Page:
The first half of Peter C. Glover’s essay in TCS Daily covers much of the same ground made in the post below, but it’s followed by some great observations on the press and its critics:
A Pew People and Press poll in 2003 revealed two key facts. Firstly, that 90 percent of mainstream US journalists voted Democratic and held predominantly liberal views. The spectrum of liberal views of mainstream media journalists in America thus in no way reflects the predominantly conservative views of the general public. But even more relevant is the admission by most journalists that ideological preference (bias) does influence their news reporting.
The tradition of British print journalism also owes much to a frank admission towards being Left or Right on the political spectrum. Yet such organs of the fourth estate have served the British people — and the world — well for centuries. Sadly, this clarity is today being subverted in the crush to be perceived as on the “centre-ground” of public opinion. The “centre-ground” is the most well-trodden trod sod of God’s earth for today’s politician — and, it seems, journalist. And yet openly acknowledging ideology as a factor in news reporting and analysis does nothing to hurt ratings or detract from news consumers trust.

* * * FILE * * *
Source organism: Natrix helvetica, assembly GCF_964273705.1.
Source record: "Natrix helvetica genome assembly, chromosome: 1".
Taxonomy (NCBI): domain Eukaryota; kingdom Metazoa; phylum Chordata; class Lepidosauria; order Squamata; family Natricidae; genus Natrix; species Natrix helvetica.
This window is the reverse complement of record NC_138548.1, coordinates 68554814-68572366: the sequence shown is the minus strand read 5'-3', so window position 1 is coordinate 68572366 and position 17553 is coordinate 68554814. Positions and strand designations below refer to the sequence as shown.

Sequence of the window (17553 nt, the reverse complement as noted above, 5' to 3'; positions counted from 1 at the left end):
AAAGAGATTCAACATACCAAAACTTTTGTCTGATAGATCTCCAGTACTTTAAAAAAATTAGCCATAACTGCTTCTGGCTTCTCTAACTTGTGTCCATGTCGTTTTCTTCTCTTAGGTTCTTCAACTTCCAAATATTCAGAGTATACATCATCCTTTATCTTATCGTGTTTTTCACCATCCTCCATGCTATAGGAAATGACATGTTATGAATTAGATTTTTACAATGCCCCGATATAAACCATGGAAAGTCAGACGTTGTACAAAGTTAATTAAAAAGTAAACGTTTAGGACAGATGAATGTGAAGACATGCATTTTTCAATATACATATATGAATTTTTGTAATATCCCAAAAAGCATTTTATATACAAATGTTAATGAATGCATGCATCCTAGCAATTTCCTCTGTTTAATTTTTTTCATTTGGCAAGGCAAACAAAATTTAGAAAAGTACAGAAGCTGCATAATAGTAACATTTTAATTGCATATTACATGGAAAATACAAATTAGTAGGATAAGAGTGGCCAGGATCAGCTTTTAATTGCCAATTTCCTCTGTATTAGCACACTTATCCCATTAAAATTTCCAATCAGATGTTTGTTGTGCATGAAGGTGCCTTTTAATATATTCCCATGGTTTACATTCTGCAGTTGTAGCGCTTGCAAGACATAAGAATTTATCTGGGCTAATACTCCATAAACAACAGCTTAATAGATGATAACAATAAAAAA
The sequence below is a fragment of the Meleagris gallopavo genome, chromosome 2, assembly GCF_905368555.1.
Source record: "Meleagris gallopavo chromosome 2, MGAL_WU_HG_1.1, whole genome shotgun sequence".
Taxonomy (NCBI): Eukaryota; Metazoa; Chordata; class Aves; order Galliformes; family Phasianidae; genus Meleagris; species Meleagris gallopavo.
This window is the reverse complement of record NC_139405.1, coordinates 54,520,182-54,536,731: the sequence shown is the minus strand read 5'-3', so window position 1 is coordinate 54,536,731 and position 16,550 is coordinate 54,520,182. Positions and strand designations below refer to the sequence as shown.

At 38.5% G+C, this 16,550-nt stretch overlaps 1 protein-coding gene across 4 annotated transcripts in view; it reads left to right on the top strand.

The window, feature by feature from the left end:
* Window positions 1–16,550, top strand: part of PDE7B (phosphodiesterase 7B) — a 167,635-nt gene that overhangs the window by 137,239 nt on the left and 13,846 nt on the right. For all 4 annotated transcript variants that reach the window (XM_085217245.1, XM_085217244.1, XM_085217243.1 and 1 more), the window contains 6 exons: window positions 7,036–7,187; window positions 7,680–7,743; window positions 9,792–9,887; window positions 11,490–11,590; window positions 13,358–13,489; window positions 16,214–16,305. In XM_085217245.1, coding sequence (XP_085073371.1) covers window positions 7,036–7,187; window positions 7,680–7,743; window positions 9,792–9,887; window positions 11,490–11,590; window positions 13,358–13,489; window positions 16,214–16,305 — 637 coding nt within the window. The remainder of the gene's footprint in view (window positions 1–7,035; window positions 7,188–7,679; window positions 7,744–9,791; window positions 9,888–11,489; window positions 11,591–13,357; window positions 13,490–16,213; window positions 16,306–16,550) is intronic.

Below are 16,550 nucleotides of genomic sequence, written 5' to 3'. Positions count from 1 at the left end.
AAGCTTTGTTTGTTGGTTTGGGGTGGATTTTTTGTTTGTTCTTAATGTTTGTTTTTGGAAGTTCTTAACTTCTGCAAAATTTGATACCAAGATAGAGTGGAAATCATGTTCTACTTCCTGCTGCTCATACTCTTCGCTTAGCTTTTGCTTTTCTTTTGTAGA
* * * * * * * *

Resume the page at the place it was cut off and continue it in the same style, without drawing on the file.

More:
[Too bad the legacy media doesn’t buy into the old slogan of the Syms menswear chain: “An Educated Consumer Is Our Best Customer”–Ed]
Which brings me full-circle to the relationship between the MSM and the Blogosphere. The Blogosphere is here to stay. Technology has already settled the argument. But for all the suspicion of the MSM, it is plainly the case that the Blogosphere is no threat to it. Rather, in the tension between the paid and unpaid journalist, the real winner is the news consumer — oh yes, and truth. The MSM clearly needs the Blogosphere to challenge it to keep up its standards – and recover public trust. Conversely, the Blogosphere cannot function without the MSM and its resources.
What we need to see end is an end to the kind of attitude exhibited by a BBC Breakfast TV News report just two days after the Reuters expos